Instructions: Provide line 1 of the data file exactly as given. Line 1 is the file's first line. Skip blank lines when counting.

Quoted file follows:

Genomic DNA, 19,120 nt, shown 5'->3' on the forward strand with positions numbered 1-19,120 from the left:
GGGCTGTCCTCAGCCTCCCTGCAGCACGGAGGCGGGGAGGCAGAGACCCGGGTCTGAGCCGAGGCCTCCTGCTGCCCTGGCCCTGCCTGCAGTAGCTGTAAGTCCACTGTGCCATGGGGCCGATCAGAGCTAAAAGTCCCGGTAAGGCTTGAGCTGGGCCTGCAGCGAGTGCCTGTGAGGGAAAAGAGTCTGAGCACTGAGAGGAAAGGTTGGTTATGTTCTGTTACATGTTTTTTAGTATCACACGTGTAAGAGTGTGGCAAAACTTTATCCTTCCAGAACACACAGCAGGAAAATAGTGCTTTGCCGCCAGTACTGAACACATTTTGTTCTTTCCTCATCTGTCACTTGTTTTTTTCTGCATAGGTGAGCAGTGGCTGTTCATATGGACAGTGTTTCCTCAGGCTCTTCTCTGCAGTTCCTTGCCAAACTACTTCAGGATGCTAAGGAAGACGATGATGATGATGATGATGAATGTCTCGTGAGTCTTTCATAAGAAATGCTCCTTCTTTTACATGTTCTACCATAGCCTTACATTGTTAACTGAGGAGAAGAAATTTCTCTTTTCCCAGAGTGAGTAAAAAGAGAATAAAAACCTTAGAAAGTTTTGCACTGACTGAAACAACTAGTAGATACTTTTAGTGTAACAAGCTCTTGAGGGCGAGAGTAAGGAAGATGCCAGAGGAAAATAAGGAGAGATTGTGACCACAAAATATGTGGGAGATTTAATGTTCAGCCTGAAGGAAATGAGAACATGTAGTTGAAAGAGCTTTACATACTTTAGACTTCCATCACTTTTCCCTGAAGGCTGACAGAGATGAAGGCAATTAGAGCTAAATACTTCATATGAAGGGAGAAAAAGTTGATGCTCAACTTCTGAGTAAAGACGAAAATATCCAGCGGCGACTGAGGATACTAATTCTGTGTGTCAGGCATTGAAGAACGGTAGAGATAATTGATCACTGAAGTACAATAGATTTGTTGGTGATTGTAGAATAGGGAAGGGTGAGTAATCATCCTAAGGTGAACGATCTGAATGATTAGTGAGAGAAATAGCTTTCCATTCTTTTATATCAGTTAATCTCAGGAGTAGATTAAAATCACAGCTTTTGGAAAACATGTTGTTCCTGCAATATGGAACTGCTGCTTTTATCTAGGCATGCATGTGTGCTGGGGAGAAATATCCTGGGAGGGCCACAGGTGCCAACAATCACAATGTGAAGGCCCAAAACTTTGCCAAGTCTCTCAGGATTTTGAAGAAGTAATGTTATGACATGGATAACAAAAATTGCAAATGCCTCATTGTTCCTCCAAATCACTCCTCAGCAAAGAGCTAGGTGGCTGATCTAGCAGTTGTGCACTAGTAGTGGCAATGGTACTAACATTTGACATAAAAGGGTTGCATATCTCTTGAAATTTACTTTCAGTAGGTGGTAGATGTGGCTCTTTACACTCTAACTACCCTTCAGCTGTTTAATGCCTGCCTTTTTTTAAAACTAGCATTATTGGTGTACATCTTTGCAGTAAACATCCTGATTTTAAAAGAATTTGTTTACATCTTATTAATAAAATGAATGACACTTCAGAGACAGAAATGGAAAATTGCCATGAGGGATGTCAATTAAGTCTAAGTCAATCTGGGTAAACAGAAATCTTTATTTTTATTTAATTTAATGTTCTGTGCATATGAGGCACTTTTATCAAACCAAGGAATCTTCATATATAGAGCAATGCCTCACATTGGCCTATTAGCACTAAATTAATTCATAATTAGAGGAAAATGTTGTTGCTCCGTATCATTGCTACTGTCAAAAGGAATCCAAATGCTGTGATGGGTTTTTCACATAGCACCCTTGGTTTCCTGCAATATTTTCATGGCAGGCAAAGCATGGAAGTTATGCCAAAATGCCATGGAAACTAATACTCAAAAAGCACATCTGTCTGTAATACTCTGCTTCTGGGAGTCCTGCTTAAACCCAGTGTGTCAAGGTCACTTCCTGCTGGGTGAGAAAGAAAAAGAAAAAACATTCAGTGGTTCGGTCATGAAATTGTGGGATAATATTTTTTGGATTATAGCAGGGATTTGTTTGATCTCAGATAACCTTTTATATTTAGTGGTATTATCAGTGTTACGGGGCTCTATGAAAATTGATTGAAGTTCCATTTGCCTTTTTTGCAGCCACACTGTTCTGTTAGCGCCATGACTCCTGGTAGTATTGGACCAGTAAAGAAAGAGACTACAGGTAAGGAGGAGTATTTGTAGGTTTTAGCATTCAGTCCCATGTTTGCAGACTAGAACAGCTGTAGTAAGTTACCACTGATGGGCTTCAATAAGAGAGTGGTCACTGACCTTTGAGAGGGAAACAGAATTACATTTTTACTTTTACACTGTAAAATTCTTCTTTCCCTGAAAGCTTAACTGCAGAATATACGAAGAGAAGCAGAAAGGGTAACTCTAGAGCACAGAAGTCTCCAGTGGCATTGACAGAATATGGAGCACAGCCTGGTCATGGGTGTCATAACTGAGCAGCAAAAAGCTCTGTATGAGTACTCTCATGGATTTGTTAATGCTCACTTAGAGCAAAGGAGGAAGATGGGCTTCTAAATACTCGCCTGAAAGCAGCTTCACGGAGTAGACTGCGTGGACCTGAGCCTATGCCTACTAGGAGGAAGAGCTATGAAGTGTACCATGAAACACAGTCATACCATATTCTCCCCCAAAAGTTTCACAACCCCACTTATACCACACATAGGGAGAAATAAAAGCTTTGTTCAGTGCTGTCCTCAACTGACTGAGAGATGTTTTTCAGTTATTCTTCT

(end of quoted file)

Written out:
Genomic DNA, 19,120 nt, shown 5'->3' on the forward strand with positions numbered 1-19,120 from the left: